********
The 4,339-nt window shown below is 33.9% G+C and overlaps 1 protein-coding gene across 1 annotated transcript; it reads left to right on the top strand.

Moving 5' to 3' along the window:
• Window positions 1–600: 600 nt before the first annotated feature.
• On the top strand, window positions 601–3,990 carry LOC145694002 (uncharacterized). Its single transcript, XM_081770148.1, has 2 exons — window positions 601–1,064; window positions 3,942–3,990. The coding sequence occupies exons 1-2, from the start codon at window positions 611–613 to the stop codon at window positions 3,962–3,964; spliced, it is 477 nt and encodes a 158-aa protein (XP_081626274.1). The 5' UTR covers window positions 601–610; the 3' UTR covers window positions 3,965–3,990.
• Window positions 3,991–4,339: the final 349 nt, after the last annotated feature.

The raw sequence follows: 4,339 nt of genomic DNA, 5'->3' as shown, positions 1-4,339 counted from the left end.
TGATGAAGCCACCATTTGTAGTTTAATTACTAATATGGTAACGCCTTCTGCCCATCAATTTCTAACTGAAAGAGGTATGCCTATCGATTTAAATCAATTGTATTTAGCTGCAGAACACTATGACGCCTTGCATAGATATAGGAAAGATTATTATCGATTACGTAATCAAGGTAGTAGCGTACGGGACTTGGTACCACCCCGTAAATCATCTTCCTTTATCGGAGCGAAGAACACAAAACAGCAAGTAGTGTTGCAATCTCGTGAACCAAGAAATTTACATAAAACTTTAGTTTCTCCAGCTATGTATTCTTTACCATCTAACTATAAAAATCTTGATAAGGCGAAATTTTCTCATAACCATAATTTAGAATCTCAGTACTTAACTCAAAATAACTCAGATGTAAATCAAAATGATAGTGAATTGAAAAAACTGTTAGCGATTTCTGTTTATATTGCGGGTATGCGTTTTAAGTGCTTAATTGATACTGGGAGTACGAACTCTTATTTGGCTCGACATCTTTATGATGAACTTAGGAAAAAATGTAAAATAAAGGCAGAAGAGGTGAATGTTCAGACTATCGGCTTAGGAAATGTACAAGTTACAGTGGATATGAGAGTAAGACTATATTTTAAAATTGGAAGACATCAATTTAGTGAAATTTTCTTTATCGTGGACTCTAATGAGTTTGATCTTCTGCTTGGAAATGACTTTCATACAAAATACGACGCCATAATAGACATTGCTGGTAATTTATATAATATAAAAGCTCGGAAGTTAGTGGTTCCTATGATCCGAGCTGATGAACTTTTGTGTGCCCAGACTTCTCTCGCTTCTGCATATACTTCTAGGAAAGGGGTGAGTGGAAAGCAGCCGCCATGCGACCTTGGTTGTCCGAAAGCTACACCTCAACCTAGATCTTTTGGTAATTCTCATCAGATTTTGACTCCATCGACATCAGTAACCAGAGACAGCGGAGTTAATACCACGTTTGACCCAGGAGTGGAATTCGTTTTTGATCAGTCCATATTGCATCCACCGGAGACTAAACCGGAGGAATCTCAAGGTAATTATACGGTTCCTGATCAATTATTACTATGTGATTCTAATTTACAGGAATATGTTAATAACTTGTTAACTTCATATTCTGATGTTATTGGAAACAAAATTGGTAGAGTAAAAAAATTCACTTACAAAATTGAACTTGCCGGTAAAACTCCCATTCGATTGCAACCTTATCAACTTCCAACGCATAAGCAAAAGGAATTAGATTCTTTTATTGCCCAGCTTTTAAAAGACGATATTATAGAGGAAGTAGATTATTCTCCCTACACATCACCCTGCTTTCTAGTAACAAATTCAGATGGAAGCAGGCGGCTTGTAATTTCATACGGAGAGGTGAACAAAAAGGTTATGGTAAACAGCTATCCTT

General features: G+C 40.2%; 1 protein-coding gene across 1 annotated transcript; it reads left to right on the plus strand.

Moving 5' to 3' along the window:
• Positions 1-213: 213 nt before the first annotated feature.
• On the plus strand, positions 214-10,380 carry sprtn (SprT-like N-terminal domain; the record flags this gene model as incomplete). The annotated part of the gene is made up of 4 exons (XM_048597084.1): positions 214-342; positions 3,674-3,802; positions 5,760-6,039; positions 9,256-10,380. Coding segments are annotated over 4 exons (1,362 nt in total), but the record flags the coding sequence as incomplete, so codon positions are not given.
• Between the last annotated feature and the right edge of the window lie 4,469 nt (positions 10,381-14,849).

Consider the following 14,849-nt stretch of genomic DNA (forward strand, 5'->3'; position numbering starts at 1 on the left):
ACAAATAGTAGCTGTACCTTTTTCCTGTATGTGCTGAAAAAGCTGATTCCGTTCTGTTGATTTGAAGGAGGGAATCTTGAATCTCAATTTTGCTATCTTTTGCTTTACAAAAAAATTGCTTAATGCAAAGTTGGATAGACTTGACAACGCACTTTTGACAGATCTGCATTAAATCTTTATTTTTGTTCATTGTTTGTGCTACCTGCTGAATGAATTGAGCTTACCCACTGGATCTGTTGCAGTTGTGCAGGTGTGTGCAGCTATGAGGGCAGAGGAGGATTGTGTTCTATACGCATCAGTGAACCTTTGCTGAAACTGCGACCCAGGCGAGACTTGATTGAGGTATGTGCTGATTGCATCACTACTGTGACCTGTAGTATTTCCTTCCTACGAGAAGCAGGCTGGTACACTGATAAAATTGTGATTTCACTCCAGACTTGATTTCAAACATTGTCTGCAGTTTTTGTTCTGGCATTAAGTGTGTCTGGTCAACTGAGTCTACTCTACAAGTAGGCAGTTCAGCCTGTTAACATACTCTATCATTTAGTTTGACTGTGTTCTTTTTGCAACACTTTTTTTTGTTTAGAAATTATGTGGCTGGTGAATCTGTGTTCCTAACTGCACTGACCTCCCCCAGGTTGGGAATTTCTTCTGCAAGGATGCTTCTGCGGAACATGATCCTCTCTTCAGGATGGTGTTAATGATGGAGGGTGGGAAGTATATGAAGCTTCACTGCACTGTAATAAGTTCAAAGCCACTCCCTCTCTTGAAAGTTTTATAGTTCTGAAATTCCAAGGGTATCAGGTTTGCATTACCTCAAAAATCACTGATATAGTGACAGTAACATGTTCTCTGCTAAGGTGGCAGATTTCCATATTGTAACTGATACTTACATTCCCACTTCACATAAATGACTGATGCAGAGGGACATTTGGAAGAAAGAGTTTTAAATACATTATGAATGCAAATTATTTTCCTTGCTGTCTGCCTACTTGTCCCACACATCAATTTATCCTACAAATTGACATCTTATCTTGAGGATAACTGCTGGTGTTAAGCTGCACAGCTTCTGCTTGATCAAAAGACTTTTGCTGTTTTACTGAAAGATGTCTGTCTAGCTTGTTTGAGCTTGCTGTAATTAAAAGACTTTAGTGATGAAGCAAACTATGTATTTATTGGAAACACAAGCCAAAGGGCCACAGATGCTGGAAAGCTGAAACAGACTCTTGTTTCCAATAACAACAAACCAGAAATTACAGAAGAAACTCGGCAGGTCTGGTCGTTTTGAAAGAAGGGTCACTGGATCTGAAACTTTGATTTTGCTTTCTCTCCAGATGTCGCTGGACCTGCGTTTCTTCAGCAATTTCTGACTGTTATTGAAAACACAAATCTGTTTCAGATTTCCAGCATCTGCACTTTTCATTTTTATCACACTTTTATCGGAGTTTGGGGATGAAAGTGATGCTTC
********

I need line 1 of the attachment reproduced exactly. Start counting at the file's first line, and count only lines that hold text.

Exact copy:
The 4,339-nt window shown below is 33.9% G+C and overlaps 1 protein-coding gene across 1 annotated transcript; it reads left to right on the top strand.